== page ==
Starting April 1, 20 years after the first notification was issued, ban on the use or sale of plastic carry bags and doma wrappers will be reinforced.
National Environment Commission Secretariat (NECS) issued a notification on January 14.
Last year, on November 13, NECS consulted with relevant agencies and decided to reinforce the ban.
NEC’s Secretary, Sonam P Wangdi, said that waste was a big and emerging issue for Bhutan and the country was not properly geared to address the issue.
He said that many dzongkhags do not have a proper landfill. The dzongkhags that have do not segregate waste and dump everything in the landfill, resulting in overflow within a year or two. “They again want new landfill and it just ruins the area. We also have limited land.”
Sonam P Wangdi said that the notification issued in 1999 was not withdrawn and that NEC’s recent notification was not new. “We are reinforcing what was already in place.”
The nationwide ban reinforcement is aimed at managing or addressing waste issue in the country.
He said that many countries were doing away with plastic carry bags because of harm they pose to the environment. “They are not biodegradable and last forever.”
Some dzongkhags like Samdrupjongkhar has already initiated the ban on the use of plastic bags.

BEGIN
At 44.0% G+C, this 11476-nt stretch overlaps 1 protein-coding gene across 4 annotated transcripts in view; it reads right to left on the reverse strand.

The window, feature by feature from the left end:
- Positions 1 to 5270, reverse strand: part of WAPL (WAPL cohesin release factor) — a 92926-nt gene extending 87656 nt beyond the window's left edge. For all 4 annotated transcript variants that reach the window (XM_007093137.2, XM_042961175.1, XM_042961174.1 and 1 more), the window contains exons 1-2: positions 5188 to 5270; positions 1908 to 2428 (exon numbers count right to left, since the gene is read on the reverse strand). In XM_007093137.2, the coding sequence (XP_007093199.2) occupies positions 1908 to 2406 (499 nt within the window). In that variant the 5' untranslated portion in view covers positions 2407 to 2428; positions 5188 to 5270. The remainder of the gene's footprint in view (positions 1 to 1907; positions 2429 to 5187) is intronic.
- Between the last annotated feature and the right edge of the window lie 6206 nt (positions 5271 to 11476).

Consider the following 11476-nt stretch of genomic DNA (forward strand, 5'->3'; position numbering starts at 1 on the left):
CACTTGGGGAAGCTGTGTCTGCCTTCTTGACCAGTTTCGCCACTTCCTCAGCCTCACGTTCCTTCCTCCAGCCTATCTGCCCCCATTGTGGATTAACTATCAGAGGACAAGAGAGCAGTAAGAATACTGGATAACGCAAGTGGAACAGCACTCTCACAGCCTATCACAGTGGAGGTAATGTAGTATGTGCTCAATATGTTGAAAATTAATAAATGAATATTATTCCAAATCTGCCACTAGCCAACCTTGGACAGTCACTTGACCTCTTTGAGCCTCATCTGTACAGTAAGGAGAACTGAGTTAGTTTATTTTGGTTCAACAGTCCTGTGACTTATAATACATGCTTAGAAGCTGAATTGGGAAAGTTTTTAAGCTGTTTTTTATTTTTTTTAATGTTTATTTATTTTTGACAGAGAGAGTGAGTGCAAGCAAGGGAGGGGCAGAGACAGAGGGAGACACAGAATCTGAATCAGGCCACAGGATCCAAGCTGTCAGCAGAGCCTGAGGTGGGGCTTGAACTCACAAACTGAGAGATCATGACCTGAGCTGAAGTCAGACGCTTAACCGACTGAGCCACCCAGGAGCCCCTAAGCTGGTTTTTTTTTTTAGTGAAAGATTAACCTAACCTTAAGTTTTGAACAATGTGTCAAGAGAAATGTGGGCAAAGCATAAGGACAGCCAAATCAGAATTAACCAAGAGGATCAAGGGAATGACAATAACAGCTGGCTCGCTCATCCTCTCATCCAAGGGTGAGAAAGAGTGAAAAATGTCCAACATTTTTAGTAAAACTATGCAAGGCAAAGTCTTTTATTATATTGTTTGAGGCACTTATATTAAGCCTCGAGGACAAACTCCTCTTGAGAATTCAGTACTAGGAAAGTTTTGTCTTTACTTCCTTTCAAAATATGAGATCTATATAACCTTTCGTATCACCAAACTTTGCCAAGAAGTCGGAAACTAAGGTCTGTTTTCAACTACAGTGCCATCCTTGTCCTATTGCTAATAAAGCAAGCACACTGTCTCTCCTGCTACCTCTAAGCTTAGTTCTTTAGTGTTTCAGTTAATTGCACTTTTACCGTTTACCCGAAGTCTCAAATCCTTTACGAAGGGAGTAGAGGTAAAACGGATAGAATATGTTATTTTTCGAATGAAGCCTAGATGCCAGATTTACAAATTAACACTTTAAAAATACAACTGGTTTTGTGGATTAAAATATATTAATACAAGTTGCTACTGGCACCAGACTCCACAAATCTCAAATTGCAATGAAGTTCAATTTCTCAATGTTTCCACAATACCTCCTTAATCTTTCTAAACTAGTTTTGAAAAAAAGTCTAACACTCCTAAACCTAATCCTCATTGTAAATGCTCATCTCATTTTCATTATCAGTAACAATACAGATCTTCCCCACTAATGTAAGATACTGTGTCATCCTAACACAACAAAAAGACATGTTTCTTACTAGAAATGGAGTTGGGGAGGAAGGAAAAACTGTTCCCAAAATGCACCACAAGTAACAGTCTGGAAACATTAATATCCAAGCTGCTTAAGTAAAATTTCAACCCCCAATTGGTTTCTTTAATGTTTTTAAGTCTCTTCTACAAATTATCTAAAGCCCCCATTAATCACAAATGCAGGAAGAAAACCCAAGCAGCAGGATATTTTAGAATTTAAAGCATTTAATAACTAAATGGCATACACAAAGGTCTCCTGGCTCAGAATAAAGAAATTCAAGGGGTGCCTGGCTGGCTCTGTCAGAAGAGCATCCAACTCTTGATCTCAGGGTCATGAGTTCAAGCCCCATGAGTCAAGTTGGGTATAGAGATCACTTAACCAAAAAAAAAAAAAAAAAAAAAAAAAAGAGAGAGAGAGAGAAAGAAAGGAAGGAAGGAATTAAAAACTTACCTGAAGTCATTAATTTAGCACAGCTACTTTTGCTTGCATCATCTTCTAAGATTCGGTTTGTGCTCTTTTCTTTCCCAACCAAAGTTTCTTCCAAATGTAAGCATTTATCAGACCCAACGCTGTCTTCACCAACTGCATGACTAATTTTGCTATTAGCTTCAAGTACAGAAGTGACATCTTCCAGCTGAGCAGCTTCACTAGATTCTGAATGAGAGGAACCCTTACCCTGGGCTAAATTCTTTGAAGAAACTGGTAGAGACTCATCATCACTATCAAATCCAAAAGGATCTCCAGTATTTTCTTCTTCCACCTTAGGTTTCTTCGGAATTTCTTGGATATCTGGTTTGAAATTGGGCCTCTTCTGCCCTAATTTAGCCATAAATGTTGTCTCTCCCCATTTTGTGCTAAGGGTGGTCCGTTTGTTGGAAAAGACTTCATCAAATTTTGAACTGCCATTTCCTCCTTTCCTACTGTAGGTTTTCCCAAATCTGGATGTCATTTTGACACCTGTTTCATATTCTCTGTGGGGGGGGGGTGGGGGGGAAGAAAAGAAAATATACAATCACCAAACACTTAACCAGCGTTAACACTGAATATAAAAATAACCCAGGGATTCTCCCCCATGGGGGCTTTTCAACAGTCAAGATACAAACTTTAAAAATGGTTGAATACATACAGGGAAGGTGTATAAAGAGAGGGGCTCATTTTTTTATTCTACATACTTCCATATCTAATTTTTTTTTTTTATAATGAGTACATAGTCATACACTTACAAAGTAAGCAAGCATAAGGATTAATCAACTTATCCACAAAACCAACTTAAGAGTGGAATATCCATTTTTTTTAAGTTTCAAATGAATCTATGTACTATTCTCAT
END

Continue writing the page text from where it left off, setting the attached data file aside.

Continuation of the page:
Despite various measures put in place to address the waste issue in the country like composting kitchen waste and recycling, he said that there was a need for proper waste infrastructure and waste management system, including waste segregation at source.
“We found that we did better before the Waste Prevention and Management Act of Bhutan was enacted in 2009,” he said.
After the Act came into effect, he said that responsibilities were clear and the stakeholders like the thromde and economic affairs ministry who were earlier inspecting and monitoring the ban on the use and sale of plastics discontinued their duty.
He said that it was not possible for the NEC alone to monitor. “But now we have found a way through our laws. We are requesting competent authorities like BAFRA, economic affairs ministry, RBP and the local governments to help us reinforce the ban.”
He said that before single-use plastic bags were available, people carried their own shopping bags. “Today, the carry bags are easily available, widely used and disposed of everywhere as well.”
Packaging of the vegetables and homemade snacks and edibles for sale with the transparent plastic will be allowed. “For now, the ban is only on the plastic carry bag and doma wrappers. Homemade Ice cream pouches are not relevant anymore,” he said.
The NEC, in the recent notification, requested the relevant agencies to carry out sensitization programme, explore the availability of alternatives, and prepare the monitoring plans and programmes for successful implementation of the ban.
Any business establishment found selling or using the carry bags and plastic pouches for wrapping doma after April 1 will be fined. A fine of Nu 500 will be slapped for the first offence and double the amount for the second offence. A subsequent violation will result in the cancellation of the business licence.
“This time there will be a huge push and the ban will be implemented successfully,” Sonam P Wangdi said. “We appeal to all Bhutanese, as custodians of the environment as enshrined in our constitution, to introspect and support us to reduce waste and in becoming a zero-waste society,” he said.